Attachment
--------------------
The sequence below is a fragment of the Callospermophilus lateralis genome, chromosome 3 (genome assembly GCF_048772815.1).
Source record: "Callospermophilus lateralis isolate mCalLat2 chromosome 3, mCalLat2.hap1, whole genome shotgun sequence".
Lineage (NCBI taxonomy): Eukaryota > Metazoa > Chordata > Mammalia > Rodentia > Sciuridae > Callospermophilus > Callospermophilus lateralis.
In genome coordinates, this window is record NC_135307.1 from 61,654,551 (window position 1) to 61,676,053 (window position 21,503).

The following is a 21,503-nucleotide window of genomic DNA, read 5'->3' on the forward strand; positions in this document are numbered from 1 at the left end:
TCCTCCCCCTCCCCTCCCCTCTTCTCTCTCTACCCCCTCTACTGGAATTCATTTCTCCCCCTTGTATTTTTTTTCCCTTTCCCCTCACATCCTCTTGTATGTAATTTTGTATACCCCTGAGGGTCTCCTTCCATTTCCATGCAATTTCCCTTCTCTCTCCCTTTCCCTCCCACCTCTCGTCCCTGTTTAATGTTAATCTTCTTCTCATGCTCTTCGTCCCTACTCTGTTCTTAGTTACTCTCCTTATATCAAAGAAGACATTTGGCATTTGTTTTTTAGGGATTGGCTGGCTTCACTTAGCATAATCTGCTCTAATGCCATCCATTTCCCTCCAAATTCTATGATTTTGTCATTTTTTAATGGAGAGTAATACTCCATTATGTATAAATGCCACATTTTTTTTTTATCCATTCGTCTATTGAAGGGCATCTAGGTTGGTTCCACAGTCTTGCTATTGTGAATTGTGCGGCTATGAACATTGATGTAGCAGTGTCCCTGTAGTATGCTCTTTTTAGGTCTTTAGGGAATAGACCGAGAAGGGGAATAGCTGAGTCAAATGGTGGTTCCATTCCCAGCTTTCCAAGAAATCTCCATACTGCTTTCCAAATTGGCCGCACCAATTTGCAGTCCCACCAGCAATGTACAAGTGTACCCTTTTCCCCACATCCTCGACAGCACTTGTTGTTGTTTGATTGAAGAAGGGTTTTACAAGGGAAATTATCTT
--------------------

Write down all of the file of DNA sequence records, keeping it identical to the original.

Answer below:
The sequence below is a fragment of the Callospermophilus lateralis genome, chromosome 3 (genome assembly GCF_048772815.1).
Source record: "Callospermophilus lateralis isolate mCalLat2 chromosome 3, mCalLat2.hap1, whole genome shotgun sequence".
Lineage (NCBI taxonomy): Eukaryota > Metazoa > Chordata > Mammalia > Rodentia > Sciuridae > Callospermophilus > Callospermophilus lateralis.
In genome coordinates, this window is record NC_135307.1 from 61,654,551 (window position 1) to 61,676,053 (window position 21,503).

The following is a 21,503-nucleotide window of genomic DNA, read 5'->3' on the forward strand; positions in this document are numbered from 1 at the left end:
TCCTCCCCCTCCCCTCCCCTCTTCTCTCTCTACCCCCTCTACTGGAATTCATTTCTCCCCCTTGTATTTTTTTTCCCTTTCCCCTCACATCCTCTTGTATGTAATTTTGTATACCCCTGAGGGTCTCCTTCCATTTCCATGCAATTTCCCTTCTCTCTCCCTTTCCCTCCCACCTCTCGTCCCTGTTTAATGTTAATCTTCTTCTCATGCTCTTCGTCCCTACTCTGTTCTTAGTTACTCTCCTTATATCAAAGAAGACATTTGGCATTTGTTTTTTAGGGATTGGCTGGCTTCACTTAGCATAATCTGCTCTAATGCCATCCATTTCCCTCCAAATTCTATGATTTTGTCATTTTTTAATGGAGAGTAATACTCCATTATGTATAAATGCCACATTTTTTTTTTATCCATTCGTCTATTGAAGGGCATCTAGGTTGGTTCCACAGTCTTGCTATTGTGAATTGTGCGGCTATGAACATTGATGTAGCAGTGTCCCTGTAGTATGCTCTTTTTAGGTCTTTAGGGAATAGACCGAGAAGGGGAATAGCTGAGTCAAATGGTGGTTCCATTCCCAGCTTTCCAAGAAATCTCCATACTGCTTTCCAAATTGGCCGCACCAATTTGCAGTCCCACCAGCAATGTACAAGTGTACCCTTTTCCCCACATCCTCGACAGCACTTGTTGTTGTTTGATTGAAGAAGGGTTTTACAAGGGAAATTATCTT